We’ve all seen those video clips showing a Corvette that has been tuned to produce way more than the amount of original factory horsepower.
And we all wonder why Chevy just doesn’t send out a ZR1 direct from the Bowling Green factory that could boast of, say, a whopping 1,200 horsepower to begin with?
Well, it just doesn’t work that way in the real world, though, as this two-minute clip from EFI University explains.
Standing beside a 2009 ZR1 that makes 638 horsepower from the factory, EFI’s Ben explains that General Motors had very specific goals when they built the calibration for the supercar.
While they obviously wanted to make a certain amount of power, Ben points out GM also has to meet pretty rigid CAFÉ standards for economy, EPA standards for emissions, and bean counter standards for the company executives that don’t want an excessive amount of warranty claims.
“So the end result of all that calibration,” Ben says, “is a series of compromises, and it was never their goal to make as much power as they possibly could.”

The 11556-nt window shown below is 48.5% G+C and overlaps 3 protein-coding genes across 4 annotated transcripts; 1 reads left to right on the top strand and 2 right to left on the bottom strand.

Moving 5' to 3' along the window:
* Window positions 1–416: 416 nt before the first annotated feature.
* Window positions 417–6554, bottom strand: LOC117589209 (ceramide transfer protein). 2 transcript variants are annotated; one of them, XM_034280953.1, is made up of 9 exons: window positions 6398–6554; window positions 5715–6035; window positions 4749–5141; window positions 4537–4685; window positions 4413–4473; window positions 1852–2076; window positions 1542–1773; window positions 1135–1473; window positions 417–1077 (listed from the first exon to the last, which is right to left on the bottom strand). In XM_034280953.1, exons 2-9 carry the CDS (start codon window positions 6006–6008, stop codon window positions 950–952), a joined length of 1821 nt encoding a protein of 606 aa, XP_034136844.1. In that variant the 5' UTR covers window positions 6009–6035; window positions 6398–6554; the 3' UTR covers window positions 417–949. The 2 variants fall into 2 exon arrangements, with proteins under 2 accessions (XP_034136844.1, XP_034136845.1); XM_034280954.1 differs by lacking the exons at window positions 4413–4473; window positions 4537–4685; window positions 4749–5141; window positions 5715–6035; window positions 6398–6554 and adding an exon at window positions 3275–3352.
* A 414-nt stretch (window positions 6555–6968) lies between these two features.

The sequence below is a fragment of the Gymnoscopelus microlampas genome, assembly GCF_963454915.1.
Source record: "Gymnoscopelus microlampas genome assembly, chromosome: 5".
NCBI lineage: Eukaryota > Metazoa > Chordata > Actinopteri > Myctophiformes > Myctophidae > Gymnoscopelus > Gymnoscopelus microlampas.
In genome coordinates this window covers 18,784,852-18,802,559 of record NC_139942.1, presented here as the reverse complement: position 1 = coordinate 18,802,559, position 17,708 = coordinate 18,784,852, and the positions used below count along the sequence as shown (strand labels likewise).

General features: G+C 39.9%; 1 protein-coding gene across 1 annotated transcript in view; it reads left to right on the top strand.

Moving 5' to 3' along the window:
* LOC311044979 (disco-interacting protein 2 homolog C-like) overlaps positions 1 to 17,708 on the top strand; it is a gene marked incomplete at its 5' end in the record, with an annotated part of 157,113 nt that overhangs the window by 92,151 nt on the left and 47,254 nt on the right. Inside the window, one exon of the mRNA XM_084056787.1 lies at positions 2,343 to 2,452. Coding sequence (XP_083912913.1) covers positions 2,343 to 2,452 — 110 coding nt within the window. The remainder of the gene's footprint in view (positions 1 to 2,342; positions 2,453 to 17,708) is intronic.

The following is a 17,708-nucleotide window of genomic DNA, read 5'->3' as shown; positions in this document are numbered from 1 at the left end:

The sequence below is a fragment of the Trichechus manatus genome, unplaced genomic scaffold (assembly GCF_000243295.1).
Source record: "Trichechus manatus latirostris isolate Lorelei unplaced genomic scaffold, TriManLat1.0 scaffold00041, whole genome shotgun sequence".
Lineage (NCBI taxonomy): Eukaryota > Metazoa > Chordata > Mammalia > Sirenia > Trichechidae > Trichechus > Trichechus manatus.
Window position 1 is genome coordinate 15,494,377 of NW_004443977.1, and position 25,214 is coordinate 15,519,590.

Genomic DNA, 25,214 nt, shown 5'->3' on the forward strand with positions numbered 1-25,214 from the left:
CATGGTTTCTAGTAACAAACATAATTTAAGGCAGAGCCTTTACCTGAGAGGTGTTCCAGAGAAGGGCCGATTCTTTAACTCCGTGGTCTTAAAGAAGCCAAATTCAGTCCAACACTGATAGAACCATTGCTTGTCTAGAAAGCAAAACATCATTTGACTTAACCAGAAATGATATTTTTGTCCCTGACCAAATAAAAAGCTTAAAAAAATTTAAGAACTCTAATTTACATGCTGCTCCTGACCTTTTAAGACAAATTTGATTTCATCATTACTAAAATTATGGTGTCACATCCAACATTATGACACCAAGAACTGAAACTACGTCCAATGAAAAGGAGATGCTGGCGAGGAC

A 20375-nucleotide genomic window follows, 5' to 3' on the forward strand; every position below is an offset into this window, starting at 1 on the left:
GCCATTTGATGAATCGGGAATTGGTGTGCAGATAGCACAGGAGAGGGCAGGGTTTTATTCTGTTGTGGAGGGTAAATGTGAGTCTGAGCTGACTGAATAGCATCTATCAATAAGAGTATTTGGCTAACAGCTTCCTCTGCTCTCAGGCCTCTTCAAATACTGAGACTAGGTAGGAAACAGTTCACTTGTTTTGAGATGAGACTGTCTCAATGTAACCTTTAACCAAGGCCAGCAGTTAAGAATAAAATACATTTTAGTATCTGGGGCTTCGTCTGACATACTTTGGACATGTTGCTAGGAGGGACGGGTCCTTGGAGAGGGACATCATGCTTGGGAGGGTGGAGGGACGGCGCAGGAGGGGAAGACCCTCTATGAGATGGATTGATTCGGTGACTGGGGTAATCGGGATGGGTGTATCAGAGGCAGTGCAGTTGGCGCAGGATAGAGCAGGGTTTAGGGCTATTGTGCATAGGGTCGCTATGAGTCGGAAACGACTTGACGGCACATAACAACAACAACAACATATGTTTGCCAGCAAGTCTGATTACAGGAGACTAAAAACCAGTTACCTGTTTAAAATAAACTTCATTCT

Of course, once the car leaves the factory, some of us are never satisfied with these compromises, so we head straight to our friendly neighborhood tuner and try to get him to wring out the most power we can.
“When we take our car to a dyno shop to get it tuned,” Ben says, “they pretty much ignore all that other stuff. They don’t care about emissions or economy or warranty claims and things like that. They’re just thinking about what’s the maximum output we can get.”
Just remember that changes like this can possibly void your factory warranty and/or shorten the life expectancy of your car’s systems.
Sure, a change in calibration can produce more power if that’s your ultimate goal.
But Ben warns it doesn’t mean that the factories don’t know how to make more power to start with, too. “So now that you understand that,” he says, “you can talk more educated on the Internet and you won’t sound like an idiot.”
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